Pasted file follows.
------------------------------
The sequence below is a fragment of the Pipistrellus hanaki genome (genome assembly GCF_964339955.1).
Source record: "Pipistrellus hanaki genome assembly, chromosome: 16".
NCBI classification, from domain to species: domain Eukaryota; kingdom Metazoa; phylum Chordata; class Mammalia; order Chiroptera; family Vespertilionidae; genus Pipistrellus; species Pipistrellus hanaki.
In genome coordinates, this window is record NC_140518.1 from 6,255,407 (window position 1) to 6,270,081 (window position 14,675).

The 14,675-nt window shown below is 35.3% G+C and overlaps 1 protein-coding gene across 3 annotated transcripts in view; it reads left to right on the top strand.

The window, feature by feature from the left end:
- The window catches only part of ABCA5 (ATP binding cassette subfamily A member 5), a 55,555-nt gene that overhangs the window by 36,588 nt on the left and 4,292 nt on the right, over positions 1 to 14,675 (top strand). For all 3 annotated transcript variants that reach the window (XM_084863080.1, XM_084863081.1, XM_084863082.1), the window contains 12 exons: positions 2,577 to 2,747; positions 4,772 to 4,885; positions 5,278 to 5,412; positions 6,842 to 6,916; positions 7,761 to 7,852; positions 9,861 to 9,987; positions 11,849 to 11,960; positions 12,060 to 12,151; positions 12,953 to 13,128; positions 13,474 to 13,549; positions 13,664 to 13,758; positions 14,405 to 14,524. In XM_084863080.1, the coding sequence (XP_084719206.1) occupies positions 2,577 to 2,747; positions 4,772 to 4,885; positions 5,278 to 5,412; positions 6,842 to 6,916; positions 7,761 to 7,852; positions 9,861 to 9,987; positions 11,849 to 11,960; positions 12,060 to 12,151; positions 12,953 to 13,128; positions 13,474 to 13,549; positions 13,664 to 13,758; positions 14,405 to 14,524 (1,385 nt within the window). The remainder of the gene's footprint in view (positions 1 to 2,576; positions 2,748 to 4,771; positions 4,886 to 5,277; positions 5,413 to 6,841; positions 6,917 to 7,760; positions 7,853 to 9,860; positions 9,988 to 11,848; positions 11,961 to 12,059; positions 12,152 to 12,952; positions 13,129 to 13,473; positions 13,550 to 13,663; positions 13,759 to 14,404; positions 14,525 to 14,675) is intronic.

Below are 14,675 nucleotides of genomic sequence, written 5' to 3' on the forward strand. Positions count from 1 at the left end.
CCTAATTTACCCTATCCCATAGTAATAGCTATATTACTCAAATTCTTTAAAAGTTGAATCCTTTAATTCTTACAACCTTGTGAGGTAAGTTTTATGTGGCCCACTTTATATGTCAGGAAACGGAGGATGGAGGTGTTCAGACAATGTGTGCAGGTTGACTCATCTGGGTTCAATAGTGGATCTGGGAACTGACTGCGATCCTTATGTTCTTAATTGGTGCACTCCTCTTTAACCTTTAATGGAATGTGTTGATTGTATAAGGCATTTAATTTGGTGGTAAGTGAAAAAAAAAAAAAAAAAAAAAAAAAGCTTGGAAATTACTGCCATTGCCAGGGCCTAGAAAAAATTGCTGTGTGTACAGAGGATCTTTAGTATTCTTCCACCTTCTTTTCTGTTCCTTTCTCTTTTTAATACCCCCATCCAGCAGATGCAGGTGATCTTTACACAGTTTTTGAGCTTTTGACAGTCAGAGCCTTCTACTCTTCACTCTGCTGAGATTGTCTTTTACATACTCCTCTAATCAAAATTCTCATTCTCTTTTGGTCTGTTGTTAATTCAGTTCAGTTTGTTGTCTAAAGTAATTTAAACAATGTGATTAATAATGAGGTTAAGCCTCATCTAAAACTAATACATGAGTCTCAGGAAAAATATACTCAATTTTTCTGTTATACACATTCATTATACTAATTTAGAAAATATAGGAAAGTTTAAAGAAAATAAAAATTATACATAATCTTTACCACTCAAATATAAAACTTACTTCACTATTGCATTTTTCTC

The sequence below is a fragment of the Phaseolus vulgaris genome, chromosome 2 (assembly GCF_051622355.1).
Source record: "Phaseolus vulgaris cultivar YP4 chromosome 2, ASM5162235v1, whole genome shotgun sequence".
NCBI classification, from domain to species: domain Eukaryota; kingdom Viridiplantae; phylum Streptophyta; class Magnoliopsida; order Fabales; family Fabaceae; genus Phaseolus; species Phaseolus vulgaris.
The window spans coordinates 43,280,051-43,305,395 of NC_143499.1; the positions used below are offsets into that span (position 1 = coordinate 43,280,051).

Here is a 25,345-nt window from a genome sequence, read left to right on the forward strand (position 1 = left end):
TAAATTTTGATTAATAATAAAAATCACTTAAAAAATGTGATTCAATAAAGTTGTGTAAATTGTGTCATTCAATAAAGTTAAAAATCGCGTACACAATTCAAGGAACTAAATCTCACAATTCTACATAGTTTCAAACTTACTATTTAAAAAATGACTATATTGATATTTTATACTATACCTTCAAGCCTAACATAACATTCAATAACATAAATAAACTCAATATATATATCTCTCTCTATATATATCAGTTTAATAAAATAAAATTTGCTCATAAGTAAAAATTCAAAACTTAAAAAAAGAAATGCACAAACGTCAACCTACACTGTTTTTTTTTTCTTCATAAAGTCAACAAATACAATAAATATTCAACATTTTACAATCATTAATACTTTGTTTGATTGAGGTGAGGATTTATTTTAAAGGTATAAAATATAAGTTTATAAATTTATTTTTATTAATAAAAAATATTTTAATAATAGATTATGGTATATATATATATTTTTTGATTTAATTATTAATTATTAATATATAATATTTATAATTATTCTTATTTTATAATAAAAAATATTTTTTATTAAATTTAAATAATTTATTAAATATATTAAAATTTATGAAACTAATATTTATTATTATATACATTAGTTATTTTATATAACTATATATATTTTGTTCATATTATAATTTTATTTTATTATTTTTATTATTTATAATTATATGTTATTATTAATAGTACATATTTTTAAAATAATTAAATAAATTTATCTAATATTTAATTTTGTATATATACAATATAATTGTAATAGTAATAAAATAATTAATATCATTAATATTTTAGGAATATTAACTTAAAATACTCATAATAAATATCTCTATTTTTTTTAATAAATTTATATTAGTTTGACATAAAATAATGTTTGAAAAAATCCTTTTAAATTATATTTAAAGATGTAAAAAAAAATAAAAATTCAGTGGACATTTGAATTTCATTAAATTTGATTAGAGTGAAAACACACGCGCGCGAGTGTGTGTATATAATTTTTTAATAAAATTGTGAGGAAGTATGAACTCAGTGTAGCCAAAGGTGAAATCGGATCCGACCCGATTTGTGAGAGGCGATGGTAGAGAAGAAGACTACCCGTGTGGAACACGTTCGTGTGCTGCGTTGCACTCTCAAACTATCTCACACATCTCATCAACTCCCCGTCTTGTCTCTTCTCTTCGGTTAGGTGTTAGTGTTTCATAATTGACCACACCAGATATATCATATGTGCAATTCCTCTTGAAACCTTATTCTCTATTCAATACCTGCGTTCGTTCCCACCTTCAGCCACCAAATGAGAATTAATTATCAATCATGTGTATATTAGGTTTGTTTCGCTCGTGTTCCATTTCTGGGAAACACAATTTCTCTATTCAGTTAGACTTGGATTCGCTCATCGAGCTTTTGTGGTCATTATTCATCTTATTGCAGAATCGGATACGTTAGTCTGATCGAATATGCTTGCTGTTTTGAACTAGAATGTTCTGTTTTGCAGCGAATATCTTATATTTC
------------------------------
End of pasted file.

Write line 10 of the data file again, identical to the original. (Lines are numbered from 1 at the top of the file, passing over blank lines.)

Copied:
The sequence below is a fragment of the Phaseolus vulgaris genome, chromosome 2 (assembly GCF_051622355.1).